THE dust was still very much airborne on the GameStop crisis of January 2021 when MGM snapped up its cinematic retelling: Dumb Money.

More unusually still, the film is based on a book that had yet to be written at the time. Its writer, Ben Mezrich, hadn’t even found a publisher to guarantee his book would see the light of day.

Back then, the film was to be called The Antisocial Network, in tribute to to Mezrich’s earlier book on the rise of Facebook. Hollywood snapped that one up too, you may have seen it. Oscars were won.

Mezrich finally published a book for the film to adapt in September 2021, three months after Lauren Schuker Blum and Rebecca Angelo were hired to write its screenplay. I, Tonya director Craig Gillespie was signed on by April last year and, 17 months later, here we are.

The film recounts one extraordinary year in Wall Street. Perhaps you remember the GameStop short squeeze? An episode in financial history when a group of small time Reddit users took on the markets and won big.

The ins and outs of the story remain a head scratcher for the financially disinterested. Talk of shorts, shares and squeezes mean little to most of us - which is exactly how the city likes it. They have their world, we have ours.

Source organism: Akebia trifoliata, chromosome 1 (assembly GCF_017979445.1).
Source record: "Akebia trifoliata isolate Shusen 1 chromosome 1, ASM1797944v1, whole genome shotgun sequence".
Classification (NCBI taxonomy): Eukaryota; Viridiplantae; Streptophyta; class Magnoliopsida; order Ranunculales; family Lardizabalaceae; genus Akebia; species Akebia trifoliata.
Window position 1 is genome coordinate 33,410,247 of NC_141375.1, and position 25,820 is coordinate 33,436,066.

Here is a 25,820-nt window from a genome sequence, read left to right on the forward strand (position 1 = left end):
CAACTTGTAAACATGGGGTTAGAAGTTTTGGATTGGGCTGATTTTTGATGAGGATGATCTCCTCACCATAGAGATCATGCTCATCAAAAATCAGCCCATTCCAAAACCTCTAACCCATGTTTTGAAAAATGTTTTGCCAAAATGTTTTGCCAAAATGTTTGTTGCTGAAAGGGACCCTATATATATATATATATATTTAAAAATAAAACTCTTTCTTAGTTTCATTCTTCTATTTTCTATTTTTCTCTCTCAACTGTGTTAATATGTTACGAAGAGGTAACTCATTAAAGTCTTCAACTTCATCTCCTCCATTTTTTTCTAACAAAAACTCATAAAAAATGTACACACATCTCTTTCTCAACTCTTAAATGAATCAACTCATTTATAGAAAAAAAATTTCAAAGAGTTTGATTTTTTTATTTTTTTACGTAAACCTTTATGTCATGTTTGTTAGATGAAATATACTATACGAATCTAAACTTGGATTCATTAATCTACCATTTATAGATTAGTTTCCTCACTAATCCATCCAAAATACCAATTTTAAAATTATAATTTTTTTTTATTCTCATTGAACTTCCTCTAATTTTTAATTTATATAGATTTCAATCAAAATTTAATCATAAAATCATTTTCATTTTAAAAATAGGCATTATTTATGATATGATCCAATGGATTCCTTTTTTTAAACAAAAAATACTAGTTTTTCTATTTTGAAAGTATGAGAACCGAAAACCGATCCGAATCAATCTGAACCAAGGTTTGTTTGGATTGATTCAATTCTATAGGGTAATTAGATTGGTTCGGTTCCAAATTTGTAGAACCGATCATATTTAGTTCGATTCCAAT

GameStop was but a speck of dirt on the stock exchange when a community of low income Reddit users began their investment crusade in January 2020. A long struggling electronics and video game retailer in a business crippled by online vendors.

By January 2021, GameStop faced bankruptcy and Wall Street smelt blood. Yet, just as big money began to bet against the store, our small time amateurs doubled down on their investment. Across sixteen wild days, shares in GameStop rose from $19.94 to $347.51. On January 25, 175 million GameStop shares were traded. A near record for Wall Street.

Less preachy than Adam McKay’s The Big Short, an obvious comparison, Dumb Money is best termed a fun romp. It’s expertly cast - Paul Dano, Shailene Woodley, Seth Rogan and America Ferrera all star - and tightly put together.

Gillespie works hard to eke out an accessible narrative from complex themes. He may miss certain nuances but this is never at the expense of a good time.